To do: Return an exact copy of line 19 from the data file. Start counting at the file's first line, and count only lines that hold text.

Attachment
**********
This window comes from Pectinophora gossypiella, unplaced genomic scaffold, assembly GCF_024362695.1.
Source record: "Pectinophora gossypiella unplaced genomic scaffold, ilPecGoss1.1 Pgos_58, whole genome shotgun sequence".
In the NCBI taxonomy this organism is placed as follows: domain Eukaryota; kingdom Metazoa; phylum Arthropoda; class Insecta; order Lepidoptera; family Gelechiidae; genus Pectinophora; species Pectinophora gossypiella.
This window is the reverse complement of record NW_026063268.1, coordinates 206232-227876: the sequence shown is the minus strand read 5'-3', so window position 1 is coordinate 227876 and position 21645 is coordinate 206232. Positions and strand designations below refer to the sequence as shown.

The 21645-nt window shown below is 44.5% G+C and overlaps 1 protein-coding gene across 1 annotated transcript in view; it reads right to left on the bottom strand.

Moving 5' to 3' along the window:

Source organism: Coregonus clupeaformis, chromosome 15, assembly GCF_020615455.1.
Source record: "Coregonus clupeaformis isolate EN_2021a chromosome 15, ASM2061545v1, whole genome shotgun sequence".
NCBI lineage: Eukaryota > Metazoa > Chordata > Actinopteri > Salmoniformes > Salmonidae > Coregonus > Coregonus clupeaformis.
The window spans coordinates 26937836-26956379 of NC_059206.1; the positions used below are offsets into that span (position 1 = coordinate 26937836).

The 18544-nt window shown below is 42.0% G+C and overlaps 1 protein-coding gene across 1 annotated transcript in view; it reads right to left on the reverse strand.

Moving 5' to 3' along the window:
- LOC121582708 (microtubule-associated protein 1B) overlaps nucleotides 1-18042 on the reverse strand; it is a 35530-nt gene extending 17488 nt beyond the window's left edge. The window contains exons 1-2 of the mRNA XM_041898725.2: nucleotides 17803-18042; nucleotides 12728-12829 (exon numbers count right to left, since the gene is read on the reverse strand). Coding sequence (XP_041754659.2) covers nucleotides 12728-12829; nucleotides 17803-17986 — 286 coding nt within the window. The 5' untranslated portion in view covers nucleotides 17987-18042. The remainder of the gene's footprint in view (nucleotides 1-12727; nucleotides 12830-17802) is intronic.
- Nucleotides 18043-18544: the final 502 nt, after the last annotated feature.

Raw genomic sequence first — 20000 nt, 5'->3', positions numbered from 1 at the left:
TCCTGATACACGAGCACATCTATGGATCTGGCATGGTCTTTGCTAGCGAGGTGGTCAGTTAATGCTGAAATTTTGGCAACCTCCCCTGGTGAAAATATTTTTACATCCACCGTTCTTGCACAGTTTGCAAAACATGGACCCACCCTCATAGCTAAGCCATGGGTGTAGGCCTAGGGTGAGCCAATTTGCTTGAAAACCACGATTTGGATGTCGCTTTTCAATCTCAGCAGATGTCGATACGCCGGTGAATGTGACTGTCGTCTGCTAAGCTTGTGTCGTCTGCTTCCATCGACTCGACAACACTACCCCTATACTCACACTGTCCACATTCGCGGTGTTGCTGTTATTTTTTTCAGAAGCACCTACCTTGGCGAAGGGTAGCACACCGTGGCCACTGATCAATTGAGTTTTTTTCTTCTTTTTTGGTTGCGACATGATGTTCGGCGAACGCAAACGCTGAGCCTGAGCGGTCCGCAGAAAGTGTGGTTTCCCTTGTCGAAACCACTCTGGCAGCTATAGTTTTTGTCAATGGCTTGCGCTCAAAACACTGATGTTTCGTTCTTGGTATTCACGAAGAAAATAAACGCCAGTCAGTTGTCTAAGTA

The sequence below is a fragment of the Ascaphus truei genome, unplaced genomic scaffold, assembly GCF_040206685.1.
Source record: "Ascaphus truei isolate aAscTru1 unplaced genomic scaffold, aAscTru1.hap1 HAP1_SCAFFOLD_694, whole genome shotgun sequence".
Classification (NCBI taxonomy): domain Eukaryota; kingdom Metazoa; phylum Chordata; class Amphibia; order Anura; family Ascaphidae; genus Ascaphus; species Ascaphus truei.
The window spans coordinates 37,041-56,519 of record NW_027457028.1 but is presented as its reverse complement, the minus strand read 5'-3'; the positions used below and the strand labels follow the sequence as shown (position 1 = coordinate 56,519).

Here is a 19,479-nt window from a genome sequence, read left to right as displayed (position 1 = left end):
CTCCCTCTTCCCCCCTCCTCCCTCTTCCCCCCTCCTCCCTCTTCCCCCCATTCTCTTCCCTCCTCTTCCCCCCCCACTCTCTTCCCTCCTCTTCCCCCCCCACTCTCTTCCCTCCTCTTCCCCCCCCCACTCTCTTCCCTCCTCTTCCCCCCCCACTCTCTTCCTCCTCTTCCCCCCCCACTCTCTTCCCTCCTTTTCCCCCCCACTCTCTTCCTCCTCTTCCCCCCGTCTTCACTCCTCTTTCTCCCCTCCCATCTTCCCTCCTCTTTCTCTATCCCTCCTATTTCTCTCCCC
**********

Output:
Classification (NCBI taxonomy): domain Eukaryota; kingdom Metazoa; phylum Chordata; class Amphibia; order Anura; family Ascaphidae; genus Ascaphus; species Ascaphus truei.